Myeloproliferative Disorders with Translocations of Chromosome 5q31–35: Role of the Platelet-Derived Growth Factor Receptor BetaSteer E.J. · Cross N.C.P.
Wessex Regional Genetics Laboratory, Salisbury, andHuman Genetics Division, University of Southampton School of Medicine, Southampton, UK Acta Haematol 2002;107:113–122 (DOI:10.1159/000046641)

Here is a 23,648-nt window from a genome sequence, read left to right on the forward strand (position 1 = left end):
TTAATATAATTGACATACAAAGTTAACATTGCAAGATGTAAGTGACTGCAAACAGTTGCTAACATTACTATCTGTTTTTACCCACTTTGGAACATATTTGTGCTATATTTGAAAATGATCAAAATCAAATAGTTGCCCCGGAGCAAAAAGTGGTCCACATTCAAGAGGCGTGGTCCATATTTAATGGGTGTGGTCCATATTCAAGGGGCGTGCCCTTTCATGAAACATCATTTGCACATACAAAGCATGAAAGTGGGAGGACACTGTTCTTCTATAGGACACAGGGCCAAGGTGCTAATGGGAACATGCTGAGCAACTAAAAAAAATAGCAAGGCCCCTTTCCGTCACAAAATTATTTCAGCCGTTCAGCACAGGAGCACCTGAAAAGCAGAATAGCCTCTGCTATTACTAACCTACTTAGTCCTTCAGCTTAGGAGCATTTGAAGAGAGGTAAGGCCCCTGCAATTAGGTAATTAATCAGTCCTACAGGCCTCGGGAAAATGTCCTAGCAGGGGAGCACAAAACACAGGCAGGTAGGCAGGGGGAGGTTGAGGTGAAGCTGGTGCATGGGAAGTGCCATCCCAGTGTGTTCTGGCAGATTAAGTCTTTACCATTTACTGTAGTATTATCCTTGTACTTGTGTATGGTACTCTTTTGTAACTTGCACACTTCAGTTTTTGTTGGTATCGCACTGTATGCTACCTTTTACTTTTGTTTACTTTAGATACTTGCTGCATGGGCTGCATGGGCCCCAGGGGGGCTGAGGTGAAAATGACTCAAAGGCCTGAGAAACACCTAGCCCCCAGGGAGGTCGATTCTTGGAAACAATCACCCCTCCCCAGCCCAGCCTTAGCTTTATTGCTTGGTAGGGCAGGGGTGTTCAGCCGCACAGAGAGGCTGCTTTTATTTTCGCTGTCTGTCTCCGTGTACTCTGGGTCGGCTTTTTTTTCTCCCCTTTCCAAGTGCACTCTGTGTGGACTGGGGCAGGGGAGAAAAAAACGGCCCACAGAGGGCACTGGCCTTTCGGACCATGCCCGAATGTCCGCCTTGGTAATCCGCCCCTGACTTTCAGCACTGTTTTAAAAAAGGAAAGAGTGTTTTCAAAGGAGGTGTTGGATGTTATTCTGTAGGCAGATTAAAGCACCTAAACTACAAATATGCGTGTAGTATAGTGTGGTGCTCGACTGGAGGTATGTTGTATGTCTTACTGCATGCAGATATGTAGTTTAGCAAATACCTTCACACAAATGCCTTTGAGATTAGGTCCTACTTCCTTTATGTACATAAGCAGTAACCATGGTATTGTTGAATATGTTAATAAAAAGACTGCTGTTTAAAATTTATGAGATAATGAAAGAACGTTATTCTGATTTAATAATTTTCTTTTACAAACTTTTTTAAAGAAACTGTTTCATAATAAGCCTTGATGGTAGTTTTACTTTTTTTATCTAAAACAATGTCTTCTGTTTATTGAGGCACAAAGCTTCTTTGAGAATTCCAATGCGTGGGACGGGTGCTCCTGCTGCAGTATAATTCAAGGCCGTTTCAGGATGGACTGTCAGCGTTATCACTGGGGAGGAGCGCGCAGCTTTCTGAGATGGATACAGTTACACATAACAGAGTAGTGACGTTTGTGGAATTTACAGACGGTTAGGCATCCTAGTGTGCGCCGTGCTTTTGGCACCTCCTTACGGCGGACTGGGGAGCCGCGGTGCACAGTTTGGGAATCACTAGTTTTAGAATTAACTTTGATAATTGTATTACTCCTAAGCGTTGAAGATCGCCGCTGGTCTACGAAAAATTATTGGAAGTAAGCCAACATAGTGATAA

Acquired reciprocal chromosomal translocations that involve chromosome bands 5q31–33 are associated with a significant minority of patients with BCR-ABL-negative chronic myeloid leukemias. The most common abnormality is the t(5;12)(q33;p13), which fuses the ETV6/TEL gene to the platelet-derived growth factor receptor-β (PDGFRB), a receptor tyrosine kinase that maps to 5q33. PDGFRB is disrupted by other translocations and to date four additional partner genes (H4, HIP1, CEV14 and Rab5) have been reported. Clinically, most patients present with a myeloproliferative disorder (MPD) with eosinophilia, eosinophilic leukemia or chronic myelomonocytic leukemia and thus fall into the broader category of myeloproliferative disorders/myelodysplastic syndromes (MPD/MDS). With the advent of targeted signal transduction therapy, patients with rearrangement of PDGFRB might be better classified as a distinct subgroup of MPD/MDS.
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